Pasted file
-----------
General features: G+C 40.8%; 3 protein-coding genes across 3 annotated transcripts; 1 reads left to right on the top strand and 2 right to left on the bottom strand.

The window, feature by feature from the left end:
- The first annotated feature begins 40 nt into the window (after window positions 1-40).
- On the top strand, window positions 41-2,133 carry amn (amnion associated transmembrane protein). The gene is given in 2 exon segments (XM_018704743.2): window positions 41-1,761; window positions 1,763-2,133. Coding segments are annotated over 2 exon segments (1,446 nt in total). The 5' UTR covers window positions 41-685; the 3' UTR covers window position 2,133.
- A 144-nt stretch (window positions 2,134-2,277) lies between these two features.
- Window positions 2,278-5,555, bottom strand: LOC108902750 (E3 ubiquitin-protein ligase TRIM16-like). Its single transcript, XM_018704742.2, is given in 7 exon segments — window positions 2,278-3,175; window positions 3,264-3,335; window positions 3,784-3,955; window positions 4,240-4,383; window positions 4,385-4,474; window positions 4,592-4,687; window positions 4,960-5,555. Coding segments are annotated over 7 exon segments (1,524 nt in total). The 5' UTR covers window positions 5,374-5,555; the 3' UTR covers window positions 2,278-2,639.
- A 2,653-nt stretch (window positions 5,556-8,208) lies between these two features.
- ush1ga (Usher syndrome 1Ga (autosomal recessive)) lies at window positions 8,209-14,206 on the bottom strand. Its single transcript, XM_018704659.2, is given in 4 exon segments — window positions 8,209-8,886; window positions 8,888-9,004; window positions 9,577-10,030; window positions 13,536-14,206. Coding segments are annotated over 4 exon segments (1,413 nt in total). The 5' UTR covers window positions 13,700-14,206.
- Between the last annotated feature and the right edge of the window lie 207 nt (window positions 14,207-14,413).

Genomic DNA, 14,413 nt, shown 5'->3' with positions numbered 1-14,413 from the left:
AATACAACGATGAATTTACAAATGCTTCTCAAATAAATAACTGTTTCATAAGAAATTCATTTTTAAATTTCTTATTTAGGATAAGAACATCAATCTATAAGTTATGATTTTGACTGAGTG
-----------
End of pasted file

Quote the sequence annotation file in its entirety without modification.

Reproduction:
General features: G+C 40.8%; 3 protein-coding genes across 3 annotated transcripts; 1 reads left to right on the top strand and 2 right to left on the bottom strand.

The window, feature by feature from the left end:
- The first annotated feature begins 40 nt into the window (after window positions 1-40).
- On the top strand, window positions 41-2,133 carry amn (amnion associated transmembrane protein). The gene is given in 2 exon segments (XM_018704743.2): window positions 41-1,761; window positions 1,763-2,133. Coding segments are annotated over 2 exon segments (1,446 nt in total). The 5' UTR covers window positions 41-685; the 3' UTR covers window position 2,133.
- A 144-nt stretch (window positions 2,134-2,277) lies between these two features.
- Window positions 2,278-5,555, bottom strand: LOC108902750 (E3 ubiquitin-protein ligase TRIM16-like). Its single transcript, XM_018704742.2, is given in 7 exon segments — window positions 2,278-3,175; window positions 3,264-3,335; window positions 3,784-3,955; window positions 4,240-4,383; window positions 4,385-4,474; window positions 4,592-4,687; window positions 4,960-5,555. Coding segments are annotated over 7 exon segments (1,524 nt in total). The 5' UTR covers window positions 5,374-5,555; the 3' UTR covers window positions 2,278-2,639.
- A 2,653-nt stretch (window positions 5,556-8,208) lies between these two features.
- ush1ga (Usher syndrome 1Ga (autosomal recessive)) lies at window positions 8,209-14,206 on the bottom strand. Its single transcript, XM_018704659.2, is given in 4 exon segments — window positions 8,209-8,886; window positions 8,888-9,004; window positions 9,577-10,030; window positions 13,536-14,206. Coding segments are annotated over 4 exon segments (1,413 nt in total). The 5' UTR covers window positions 13,700-14,206.
- Between the last annotated feature and the right edge of the window lie 207 nt (window positions 14,207-14,413).

Genomic DNA, 14,413 nt, shown 5'->3' with positions numbered 1-14,413 from the left:
AATACAACGATGAATTTACAAATGCTTCTCAAATAAATAACTGTTTCATAAGAAATTCATTTTTAAATTTCTTATTTAGGATAAGAACATCAATCTATAAGTTATGATTTTGACTGAGTG